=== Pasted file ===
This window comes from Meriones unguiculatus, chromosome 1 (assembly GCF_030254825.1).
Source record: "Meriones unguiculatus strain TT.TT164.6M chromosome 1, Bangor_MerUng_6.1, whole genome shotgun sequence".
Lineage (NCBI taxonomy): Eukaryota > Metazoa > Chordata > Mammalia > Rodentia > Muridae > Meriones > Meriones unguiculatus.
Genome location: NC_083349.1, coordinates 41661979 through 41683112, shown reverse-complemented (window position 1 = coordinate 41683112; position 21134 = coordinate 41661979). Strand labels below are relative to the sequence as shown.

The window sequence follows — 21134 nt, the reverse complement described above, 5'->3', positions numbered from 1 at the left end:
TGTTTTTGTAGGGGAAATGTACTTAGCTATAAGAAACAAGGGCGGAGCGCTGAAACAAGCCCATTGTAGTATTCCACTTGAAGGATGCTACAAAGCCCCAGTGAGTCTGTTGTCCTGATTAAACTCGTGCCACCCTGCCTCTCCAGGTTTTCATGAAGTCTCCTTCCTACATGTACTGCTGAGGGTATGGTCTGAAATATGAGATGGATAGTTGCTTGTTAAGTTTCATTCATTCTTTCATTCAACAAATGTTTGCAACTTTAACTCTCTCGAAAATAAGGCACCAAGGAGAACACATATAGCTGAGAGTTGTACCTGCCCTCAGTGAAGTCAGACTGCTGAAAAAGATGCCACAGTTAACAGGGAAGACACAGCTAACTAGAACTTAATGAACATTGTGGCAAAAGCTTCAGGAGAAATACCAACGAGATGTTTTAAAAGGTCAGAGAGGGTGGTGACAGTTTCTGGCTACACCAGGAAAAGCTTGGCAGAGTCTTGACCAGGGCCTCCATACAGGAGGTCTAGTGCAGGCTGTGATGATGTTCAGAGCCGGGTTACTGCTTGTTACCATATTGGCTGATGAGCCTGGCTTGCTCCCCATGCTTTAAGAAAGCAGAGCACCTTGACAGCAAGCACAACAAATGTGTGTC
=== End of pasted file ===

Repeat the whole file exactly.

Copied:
This window comes from Meriones unguiculatus, chromosome 1 (assembly GCF_030254825.1).
Source record: "Meriones unguiculatus strain TT.TT164.6M chromosome 1, Bangor_MerUng_6.1, whole genome shotgun sequence".
Lineage (NCBI taxonomy): Eukaryota > Metazoa > Chordata > Mammalia > Rodentia > Muridae > Meriones > Meriones unguiculatus.
Genome location: NC_083349.1, coordinates 41661979 through 41683112, shown reverse-complemented (window position 1 = coordinate 41683112; position 21134 = coordinate 41661979). Strand labels below are relative to the sequence as shown.

The window sequence follows — 21134 nt, the reverse complement described above, 5'->3', positions numbered from 1 at the left end:
TGTTTTTGTAGGGGAAATGTACTTAGCTATAAGAAACAAGGGCGGAGCGCTGAAACAAGCCCATTGTAGTATTCCACTTGAAGGATGCTACAAAGCCCCAGTGAGTCTGTTGTCCTGATTAAACTCGTGCCACCCTGCCTCTCCAGGTTTTCATGAAGTCTCCTTCCTACATGTACTGCTGAGGGTATGGTCTGAAATATGAGATGGATAGTTGCTTGTTAAGTTTCATTCATTCTTTCATTCAACAAATGTTTGCAACTTTAACTCTCTCGAAAATAAGGCACCAAGGAGAACACATATAGCTGAGAGTTGTACCTGCCCTCAGTGAAGTCAGACTGCTGAAAAAGATGCCACAGTTAACAGGGAAGACACAGCTAACTAGAACTTAATGAACATTGTGGCAAAAGCTTCAGGAGAAATACCAACGAGATGTTTTAAAAGGTCAGAGAGGGTGGTGACAGTTTCTGGCTACACCAGGAAAAGCTTGGCAGAGTCTTGACCAGGGCCTCCATACAGGAGGTCTAGTGCAGGCTGTGATGATGTTCAGAGCCGGGTTACTGCTTGTTACCATATTGGCTGATGAGCCTGGCTTGCTCCCCATGCTTTAAGAAAGCAGAGCACCTTGACAGCAAGCACAACAAATGTGTGTC